The details were soon worked out and the Planning Commission sanctioned an outlay of Rs. 5 crores for National Service Scheme (NSS) during the Fourth Five Year Plan. It was stipulated that the NSS programme should be started as a pilot project in select institutions and universities.
On September 24, 1969, the then Union Education Minister Dr. V.K.R.V. Rao, launched the NSS programme in 37 universities covering all States and simultaneously requested the Chief Ministers of States for their cooperation and help. It was appropriate that the programme was started during the Gandhi Centenary Year as it was Gandhiji who inspired the Indian youth to participate in the movement for Indian independence and the social uplift of the downtrodden masses of our nation.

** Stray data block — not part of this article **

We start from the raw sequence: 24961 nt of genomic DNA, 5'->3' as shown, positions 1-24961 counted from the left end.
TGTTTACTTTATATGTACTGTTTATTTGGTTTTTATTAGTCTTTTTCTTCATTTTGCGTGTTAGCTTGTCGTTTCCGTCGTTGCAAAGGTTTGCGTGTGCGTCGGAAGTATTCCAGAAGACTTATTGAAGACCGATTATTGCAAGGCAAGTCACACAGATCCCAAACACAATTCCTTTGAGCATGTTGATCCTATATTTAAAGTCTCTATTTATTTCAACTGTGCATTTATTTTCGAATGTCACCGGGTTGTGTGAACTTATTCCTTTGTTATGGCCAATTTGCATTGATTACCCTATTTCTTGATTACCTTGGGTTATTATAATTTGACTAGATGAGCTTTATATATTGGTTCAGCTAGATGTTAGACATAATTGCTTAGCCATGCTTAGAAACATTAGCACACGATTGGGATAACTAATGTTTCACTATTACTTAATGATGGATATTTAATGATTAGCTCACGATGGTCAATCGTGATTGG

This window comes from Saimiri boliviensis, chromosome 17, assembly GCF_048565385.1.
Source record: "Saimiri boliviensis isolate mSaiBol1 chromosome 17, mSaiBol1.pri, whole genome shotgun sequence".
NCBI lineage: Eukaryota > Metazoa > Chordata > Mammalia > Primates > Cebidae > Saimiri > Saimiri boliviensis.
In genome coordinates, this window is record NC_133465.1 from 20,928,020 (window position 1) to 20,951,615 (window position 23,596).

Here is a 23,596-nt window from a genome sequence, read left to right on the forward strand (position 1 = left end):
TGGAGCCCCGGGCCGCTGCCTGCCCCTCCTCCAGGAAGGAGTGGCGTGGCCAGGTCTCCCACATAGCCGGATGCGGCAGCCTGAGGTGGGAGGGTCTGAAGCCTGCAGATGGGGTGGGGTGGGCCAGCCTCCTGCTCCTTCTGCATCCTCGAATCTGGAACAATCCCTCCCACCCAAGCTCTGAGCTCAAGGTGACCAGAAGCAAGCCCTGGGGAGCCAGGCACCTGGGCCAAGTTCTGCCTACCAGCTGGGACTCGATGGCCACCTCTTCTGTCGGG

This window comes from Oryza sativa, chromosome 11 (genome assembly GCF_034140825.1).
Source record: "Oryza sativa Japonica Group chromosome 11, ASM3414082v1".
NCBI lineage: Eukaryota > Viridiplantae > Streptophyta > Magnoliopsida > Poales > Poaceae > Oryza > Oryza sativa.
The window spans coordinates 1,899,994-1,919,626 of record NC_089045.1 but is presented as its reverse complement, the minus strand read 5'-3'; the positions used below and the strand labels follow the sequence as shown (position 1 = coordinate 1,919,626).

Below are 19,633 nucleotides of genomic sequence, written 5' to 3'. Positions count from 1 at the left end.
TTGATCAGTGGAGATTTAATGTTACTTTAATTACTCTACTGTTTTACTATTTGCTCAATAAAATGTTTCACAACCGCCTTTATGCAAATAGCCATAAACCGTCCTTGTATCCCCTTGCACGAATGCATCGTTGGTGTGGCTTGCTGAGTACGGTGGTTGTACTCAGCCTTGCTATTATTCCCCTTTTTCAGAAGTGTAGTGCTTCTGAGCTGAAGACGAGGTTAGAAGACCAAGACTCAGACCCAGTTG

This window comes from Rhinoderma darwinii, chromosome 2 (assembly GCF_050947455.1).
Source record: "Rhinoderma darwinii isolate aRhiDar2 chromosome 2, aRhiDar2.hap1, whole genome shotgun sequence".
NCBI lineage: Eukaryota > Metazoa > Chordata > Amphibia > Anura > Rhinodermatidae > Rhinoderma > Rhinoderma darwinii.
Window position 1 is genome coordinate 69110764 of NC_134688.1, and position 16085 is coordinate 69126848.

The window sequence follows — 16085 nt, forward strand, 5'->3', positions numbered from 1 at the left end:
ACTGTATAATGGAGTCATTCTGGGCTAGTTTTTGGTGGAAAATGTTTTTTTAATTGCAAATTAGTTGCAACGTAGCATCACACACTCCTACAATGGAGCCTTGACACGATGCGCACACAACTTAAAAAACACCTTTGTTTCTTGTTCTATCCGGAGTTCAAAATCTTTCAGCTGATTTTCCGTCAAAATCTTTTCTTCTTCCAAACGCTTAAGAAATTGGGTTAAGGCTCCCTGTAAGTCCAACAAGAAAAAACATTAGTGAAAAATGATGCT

The cardinal principle of the programme is that it is organized by the students themselves and both students and teachers through their combined participation in social service, get a sense of involvement in the tasks of national development. Besides, the students, particularly, obtain work experience which might help them to find avenues of self- employment or employment in any organization at the end of their university career.